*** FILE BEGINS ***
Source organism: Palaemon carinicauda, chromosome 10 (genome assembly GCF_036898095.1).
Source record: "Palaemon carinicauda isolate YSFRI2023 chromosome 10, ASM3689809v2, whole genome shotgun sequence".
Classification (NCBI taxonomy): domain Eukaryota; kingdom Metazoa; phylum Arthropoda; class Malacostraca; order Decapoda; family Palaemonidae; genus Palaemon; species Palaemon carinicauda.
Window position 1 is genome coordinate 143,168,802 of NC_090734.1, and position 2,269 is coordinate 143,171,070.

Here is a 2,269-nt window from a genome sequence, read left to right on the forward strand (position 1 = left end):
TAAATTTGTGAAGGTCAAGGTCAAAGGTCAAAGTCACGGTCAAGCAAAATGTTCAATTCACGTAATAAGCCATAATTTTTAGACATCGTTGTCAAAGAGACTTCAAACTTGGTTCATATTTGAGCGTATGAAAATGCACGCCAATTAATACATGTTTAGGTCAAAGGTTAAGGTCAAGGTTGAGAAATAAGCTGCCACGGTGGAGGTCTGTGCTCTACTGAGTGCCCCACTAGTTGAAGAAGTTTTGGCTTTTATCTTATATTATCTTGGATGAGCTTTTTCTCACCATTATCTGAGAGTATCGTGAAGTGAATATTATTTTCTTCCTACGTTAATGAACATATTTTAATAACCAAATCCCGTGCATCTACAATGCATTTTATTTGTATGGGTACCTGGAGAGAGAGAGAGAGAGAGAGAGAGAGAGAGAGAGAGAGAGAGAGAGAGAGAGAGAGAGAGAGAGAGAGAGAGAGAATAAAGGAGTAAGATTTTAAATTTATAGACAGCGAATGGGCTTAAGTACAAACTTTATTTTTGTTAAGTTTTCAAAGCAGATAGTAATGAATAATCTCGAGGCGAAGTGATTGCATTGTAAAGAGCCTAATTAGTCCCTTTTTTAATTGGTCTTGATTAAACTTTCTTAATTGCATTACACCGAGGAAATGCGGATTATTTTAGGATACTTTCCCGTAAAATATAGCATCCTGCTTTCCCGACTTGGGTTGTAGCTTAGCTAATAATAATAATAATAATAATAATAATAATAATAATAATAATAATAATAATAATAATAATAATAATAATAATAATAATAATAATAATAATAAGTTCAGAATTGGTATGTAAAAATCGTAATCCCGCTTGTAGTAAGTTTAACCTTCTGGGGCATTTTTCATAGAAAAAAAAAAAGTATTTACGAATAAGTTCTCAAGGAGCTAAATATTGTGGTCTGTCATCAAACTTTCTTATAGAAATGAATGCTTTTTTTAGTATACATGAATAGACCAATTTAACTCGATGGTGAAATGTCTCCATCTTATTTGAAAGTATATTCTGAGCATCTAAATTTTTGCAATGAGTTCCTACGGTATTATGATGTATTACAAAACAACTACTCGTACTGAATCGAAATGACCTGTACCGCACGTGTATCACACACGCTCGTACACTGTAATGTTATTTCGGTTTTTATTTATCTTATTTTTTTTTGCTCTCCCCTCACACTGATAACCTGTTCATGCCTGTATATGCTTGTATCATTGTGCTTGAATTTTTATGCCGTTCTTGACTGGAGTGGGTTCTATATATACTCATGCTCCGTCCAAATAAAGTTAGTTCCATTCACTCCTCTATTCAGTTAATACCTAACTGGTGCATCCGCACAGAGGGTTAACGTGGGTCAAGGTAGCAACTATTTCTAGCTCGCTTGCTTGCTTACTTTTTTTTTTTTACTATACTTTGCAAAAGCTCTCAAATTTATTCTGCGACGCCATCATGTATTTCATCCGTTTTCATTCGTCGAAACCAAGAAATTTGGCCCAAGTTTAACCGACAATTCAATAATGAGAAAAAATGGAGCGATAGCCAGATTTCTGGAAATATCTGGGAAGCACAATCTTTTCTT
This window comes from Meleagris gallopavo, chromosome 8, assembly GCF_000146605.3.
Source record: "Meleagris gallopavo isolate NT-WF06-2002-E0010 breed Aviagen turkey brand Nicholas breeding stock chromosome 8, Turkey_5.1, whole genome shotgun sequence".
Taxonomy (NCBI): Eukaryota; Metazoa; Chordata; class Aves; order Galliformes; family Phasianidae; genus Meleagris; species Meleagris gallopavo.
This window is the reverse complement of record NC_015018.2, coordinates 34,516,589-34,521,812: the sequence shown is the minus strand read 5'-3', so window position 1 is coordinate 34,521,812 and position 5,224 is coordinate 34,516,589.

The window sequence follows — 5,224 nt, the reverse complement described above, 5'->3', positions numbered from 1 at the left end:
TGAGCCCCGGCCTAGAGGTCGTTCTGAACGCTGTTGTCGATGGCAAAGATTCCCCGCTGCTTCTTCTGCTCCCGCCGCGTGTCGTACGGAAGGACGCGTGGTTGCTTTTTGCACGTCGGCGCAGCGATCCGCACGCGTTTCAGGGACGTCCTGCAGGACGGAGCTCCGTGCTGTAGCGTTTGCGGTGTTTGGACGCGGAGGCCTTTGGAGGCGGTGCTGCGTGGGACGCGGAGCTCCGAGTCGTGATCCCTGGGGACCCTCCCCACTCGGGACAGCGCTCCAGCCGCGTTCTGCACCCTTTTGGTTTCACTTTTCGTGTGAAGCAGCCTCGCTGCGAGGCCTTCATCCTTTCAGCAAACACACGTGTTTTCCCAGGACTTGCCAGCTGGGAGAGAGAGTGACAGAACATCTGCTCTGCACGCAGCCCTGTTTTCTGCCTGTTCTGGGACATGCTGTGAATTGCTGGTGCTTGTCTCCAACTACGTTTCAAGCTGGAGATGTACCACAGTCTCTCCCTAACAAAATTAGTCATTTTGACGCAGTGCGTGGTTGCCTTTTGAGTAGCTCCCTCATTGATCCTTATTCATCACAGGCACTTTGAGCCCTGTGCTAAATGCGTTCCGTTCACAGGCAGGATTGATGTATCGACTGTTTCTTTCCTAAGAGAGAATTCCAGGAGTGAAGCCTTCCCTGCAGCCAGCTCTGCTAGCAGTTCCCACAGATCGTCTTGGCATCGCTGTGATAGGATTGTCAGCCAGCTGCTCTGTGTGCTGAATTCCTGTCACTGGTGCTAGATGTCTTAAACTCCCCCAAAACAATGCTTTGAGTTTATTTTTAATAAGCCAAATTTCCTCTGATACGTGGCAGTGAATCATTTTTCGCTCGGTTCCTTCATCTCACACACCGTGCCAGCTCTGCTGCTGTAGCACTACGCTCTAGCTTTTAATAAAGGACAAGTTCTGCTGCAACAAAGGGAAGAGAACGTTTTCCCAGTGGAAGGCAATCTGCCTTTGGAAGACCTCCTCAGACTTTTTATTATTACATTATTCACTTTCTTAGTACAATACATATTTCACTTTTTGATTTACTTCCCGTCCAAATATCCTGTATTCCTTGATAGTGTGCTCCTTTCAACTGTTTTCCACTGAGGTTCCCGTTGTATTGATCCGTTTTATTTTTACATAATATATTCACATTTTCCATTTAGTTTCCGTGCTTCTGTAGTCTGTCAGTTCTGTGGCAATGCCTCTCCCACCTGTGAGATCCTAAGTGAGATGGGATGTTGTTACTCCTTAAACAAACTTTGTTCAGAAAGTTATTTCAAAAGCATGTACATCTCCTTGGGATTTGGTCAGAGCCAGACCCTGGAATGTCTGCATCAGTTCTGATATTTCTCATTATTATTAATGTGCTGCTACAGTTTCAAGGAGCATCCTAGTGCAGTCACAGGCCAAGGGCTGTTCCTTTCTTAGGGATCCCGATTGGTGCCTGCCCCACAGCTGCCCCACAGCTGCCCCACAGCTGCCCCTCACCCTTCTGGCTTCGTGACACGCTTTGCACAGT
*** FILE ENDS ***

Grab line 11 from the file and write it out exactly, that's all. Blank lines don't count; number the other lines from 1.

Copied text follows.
The window sequence follows — 5,224 nt, the reverse complement described above, 5'->3', positions numbered from 1 at the left end: